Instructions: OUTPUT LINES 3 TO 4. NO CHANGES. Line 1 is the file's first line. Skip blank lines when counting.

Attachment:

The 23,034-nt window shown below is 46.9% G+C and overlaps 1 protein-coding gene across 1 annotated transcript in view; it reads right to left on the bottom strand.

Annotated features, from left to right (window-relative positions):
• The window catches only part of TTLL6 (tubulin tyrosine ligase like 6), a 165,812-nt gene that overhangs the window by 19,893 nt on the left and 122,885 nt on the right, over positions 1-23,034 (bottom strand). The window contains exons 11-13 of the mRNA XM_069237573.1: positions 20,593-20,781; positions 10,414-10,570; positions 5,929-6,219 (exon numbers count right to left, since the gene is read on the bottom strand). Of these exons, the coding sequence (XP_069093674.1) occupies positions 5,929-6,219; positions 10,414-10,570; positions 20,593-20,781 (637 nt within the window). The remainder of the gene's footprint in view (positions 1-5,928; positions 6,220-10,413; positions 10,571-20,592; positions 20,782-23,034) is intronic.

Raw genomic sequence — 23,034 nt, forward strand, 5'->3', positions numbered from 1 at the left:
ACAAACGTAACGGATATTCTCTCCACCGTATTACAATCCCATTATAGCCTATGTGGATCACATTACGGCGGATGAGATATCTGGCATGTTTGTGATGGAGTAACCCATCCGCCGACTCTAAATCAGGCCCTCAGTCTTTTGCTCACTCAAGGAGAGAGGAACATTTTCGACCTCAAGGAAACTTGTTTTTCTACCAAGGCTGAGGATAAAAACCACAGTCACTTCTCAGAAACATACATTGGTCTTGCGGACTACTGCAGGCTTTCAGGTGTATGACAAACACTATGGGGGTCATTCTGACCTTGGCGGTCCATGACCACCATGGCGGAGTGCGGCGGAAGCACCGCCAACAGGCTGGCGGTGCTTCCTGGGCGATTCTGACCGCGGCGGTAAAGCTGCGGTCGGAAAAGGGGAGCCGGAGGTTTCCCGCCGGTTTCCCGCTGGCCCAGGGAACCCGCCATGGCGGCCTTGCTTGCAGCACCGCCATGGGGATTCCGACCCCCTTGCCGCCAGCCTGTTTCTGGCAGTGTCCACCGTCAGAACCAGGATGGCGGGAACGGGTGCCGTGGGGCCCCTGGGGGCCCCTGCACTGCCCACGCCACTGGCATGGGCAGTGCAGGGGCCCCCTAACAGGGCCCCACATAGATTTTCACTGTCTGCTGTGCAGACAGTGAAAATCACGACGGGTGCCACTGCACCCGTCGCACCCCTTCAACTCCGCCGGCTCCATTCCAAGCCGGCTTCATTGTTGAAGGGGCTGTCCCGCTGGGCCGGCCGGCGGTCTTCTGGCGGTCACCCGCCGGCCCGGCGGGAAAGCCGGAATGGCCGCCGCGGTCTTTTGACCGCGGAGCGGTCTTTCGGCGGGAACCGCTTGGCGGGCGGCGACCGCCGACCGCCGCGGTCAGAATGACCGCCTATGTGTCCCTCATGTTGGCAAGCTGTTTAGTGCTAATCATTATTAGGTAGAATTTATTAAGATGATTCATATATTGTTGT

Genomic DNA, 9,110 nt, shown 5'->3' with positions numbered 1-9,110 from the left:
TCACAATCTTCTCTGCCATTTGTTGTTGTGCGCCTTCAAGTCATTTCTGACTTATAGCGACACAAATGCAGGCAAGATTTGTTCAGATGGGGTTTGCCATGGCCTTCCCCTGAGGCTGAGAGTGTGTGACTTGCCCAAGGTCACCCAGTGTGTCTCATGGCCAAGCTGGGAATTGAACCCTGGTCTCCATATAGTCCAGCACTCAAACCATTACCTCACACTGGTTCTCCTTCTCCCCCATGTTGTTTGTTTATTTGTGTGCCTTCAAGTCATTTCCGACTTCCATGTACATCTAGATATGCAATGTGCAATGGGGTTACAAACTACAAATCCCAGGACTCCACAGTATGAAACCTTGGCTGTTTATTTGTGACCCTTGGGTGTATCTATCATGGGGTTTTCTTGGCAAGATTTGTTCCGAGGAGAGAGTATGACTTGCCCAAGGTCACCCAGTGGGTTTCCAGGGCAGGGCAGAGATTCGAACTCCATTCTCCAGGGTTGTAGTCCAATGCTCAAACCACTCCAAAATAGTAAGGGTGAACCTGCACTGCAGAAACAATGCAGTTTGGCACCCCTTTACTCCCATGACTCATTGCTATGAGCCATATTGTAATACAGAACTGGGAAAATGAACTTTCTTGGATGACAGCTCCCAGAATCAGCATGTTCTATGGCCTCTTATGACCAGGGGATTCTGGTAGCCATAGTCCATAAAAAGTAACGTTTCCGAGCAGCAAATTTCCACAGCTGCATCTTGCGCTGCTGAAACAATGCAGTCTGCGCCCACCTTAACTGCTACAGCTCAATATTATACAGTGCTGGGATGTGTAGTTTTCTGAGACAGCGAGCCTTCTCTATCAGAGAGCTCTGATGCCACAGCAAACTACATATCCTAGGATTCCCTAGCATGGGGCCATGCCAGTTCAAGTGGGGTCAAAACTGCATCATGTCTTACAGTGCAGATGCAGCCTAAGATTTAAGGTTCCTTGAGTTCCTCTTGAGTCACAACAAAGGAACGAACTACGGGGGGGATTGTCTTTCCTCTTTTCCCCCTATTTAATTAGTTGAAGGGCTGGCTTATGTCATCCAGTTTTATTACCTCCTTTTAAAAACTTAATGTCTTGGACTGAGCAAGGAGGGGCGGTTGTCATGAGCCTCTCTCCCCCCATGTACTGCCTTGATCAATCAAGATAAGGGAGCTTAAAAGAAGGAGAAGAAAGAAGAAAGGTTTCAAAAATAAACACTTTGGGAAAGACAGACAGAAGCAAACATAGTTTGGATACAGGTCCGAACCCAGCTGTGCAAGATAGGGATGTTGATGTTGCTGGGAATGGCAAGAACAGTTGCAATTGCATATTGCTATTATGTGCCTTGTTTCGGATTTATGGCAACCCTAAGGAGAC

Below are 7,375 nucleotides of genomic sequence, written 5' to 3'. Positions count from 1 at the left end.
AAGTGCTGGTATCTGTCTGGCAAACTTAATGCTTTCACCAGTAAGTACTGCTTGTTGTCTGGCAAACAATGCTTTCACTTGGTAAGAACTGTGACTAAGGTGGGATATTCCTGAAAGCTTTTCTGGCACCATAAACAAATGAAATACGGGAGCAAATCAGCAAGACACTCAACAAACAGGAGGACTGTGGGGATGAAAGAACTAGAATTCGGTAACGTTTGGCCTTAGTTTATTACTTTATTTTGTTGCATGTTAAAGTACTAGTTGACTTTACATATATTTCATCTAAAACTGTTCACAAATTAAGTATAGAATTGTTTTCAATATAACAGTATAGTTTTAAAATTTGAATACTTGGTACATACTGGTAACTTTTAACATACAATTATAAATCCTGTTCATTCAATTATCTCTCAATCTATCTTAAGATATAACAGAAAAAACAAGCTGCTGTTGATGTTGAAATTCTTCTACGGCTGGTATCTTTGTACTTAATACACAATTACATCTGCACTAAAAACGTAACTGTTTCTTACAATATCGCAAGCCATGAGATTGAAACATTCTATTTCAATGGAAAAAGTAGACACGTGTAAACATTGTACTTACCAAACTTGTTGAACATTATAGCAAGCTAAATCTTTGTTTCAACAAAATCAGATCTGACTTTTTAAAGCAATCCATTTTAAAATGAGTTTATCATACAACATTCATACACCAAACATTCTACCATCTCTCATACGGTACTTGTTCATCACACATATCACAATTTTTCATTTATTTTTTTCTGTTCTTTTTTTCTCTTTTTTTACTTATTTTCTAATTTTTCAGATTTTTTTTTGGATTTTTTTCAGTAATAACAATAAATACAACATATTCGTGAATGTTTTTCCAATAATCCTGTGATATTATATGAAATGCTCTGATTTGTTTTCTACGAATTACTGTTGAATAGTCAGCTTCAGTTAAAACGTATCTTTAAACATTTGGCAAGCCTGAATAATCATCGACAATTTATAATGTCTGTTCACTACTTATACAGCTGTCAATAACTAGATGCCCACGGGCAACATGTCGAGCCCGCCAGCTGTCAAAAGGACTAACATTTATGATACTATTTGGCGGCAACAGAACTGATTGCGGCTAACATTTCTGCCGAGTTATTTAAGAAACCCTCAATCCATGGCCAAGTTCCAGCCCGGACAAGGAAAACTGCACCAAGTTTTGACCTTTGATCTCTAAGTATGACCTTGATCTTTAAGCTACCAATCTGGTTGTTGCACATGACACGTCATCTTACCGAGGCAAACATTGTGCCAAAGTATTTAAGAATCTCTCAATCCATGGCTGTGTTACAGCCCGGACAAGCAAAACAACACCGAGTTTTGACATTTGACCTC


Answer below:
• The window catches only part of TTLL6 (tubulin tyrosine ligase like 6), a 165,812-nt gene that overhangs the window by 19,893 nt on the left and 122,885 nt on the right, over positions 1-23,034 (bottom strand). The window contains exons 11-13 of the mRNA XM_069237573.1: positions 20,593-20,781; positions 10,414-10,570; positions 5,929-6,219 (exon numbers count right to left, since the gene is read on the bottom strand). Of these exons, the coding sequence (XP_069093674.1) occupies positions 5,929-6,219; positions 10,414-10,570; positions 20,593-20,781 (637 nt within the window). The remainder of the gene's footprint in view (positions 1-5,928; positions 6,220-10,413; positions 10,571-20,592; positions 20,782-23,034) is intronic.

Raw genomic sequence — 23,034 nt, forward strand, 5'->3', positions numbered from 1 at the left: